38. There is, however, a discrete and quite separate limb to the appeal.  The judge did make a positive finding against both Mr and Mrs H to the effect that they must have appreciated during the course of that morning that there was something wrong with T and that they did nothing about it.  At paragraph 30 of her judgment the judge said:

“(d) It is unlikely that he would have been able to carry out the functions of dressing himself, eating, going to the toilet without obvious difficulty. 

(e) It is more likely than not that he was somewhat guarded about his reactions after the initial pain at the time of injury because he was unsure who to trust. 

(f) It is more likely than not that the [H’s] noticed his discomfort at the very least.”

Further on in her judgment she concluded, at paragraph 66:

“I am…satisfied on a balance of probability that both [Mr and Mrs H] were at the very least aware that T had suffered a serious injury to his wrist and that there was neglectful delay in presenting him for medical treatment.”

39. The basis of that finding was medical evidence to the effect that the state of T’s wrist must have been “blindingly obvious”.  The thrust of Mr Neaves’ submissions on this point is that there were a number of witnesses who gave evidence to the effect that later that day there was no display of pain by T.  The schoolteacher, Mrs Amnion, to whom T first said that his arm hurt, said during cross-examination by Mr Neaves that until he told her that his arm was hurting he had not exhibited any sign of being in pain.  The headmistress, Mrs Locker-Marsh, to whose room T had been taken, said that when his coat was being taken off he did not evince any pain or discomfort during the process and generally that he had not displayed pain to her.  The triage nurse, Sister Kent, who first saw T when he was admitted to hospital, said, when cross-examined by Mr Neaves, that there was nothing during the course of her examination to show that he was actually experiencing pain.  Thus Mr Neaves submits that if he was not displaying obvious signs of pain to two schoolteachers and a triage nurse, even at a time when they knew he had been injured, and they would have been alert for signs of pain, it is inappropriate to assume that Mr and/or Mrs H must have been aware of signs of pain.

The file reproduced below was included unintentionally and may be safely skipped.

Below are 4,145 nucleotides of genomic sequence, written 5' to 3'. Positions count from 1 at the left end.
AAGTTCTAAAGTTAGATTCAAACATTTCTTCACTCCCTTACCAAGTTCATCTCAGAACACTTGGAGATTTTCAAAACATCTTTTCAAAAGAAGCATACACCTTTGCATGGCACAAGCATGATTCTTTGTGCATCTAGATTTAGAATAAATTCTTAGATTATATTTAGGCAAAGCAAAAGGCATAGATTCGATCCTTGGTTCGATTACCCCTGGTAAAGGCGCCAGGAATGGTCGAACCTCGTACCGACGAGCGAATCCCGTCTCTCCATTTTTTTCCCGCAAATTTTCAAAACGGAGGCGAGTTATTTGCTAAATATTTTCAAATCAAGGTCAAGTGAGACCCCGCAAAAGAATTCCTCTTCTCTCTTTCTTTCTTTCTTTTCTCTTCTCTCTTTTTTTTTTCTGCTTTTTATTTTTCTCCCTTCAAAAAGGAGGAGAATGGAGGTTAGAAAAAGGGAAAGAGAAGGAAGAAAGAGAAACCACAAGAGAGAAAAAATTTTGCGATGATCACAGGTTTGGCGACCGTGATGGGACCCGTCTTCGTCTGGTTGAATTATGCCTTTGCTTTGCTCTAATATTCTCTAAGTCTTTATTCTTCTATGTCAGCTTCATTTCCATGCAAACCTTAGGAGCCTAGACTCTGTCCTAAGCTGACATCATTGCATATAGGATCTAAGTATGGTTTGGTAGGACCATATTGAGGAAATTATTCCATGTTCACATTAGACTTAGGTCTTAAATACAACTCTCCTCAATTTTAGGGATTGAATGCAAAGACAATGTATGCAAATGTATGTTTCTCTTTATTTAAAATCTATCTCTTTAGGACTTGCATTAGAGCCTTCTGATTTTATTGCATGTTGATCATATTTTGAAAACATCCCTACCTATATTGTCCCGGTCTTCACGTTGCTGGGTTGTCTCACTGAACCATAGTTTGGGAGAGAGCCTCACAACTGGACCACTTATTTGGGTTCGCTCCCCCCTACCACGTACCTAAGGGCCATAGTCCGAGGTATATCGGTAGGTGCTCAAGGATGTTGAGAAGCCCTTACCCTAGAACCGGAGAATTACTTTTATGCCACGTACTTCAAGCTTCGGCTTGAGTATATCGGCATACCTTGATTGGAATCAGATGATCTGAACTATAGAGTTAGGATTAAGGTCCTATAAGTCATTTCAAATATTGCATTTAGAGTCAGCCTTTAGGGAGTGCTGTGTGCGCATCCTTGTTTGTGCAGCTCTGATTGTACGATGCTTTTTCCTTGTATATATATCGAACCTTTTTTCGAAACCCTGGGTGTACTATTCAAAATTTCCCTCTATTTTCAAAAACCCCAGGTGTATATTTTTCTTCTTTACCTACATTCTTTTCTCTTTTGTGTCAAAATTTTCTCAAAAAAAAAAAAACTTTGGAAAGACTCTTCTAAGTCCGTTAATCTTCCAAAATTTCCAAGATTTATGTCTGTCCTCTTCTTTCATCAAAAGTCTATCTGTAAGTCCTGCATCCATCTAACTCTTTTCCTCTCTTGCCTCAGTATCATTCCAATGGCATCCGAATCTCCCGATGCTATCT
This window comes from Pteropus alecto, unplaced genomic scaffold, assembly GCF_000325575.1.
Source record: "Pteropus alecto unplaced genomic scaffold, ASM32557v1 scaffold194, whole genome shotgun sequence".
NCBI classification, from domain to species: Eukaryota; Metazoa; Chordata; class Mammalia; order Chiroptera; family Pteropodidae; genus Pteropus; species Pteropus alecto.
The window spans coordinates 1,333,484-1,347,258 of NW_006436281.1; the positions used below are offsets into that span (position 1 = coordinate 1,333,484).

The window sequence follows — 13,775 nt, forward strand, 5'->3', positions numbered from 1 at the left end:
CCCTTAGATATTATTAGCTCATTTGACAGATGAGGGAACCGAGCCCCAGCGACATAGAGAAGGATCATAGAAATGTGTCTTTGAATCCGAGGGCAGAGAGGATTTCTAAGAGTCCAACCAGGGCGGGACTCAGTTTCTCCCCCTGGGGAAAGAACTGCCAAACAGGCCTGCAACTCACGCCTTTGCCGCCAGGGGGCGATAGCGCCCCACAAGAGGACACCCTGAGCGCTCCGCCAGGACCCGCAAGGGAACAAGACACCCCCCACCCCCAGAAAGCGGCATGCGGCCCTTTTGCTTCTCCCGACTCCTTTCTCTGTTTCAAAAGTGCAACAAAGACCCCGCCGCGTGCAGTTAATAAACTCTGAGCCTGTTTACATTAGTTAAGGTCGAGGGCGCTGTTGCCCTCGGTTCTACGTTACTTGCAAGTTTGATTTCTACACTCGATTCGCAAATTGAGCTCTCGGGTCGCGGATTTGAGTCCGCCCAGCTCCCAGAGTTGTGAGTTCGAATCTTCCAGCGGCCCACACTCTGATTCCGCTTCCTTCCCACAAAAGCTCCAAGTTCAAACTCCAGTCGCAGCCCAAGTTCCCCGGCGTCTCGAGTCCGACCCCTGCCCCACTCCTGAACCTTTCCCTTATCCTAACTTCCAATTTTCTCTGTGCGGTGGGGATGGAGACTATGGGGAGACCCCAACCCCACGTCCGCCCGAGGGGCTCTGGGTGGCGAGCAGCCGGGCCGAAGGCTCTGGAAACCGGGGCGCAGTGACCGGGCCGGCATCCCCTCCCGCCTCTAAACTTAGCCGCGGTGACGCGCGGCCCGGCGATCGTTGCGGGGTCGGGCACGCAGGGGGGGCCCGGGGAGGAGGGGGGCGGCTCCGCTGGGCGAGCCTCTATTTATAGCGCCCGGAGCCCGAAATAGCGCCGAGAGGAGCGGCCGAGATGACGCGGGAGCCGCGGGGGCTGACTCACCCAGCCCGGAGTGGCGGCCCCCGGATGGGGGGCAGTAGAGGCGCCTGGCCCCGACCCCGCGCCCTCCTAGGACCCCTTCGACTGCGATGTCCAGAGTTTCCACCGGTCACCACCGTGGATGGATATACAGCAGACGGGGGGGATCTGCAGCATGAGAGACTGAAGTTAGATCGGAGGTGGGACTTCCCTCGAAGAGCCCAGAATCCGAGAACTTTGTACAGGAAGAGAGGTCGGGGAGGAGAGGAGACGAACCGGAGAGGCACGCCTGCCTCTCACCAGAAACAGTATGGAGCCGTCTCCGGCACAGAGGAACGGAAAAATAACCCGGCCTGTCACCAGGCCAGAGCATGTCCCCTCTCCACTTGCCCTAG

40. There was, however, much other medical evidence, in particular from the paediatrician, Dr Plunkett, to the effect that a child with an injury of this severity must at some stage have been displaying signs of pain.  Further, all these witnesses clearly say that the injury to his wrist was plainly visible.  Indeed the triage nurse, Sister Kent, went on in her evidence to say that his right wrist was swollen to about five times the size of the other wrist.  It was swollen and indeed displaced and deformed. 

41. It is in my view unfortunate that the judge in her judgment did not expressly advert to all the passages in the evidence to which Mr Neaves has taken us today and which he no doubt pressed strongly upon her during the course of his submissions.  She did, however, make reference at paragraph 29 of her judgment to the position of the schoolteachers, for she said:

“I did not find that the observations of the schoolteachers diminished the suggestion that a carer should have noticed T’s wrist.  Whilst the head teacher did not describe T as manifesting pain as such, she noticed that the wrist ‘looked broken’.  The wrist at that point was swollen, cold, hard and discoloured and the lump or step was visible.  The teachers knew T well but the [H’s] knew him better.”

42. The judge also had to take into account some evidence from Dr Strong, to which she referred at paragraph 25:

“Dr Strong examined T at the hospital and took a history from [Mrs H].  He recorded that she told him that she had noticed that he was not using his arm but in her evidence she denied that she had said this.”

The judge dealt also in her judgment with her impression of the evidence that each of Mr and Mrs H gave around this topic.  Of Mr H she said:

“41. Overall his evidence was less than impressive in terms of his ability to give a clear account of what happened that morning.  His answers were somewhat guarded and cautious.”

Of Mrs H she said:

“She gave the impression of being emotionally flat in response to the revelation of [T’s] injuries.”

Later she said of Mrs H:

“Mrs H helped [T] get dressed for school.  She demonstrated to the court about how she had helped [T] put his arm into his shirt.  Her explanation and demonstration was plainly designed to convince the court that she could not possibly have known about the fractured wrist.  Her description and demonstration were totally unconvincing.”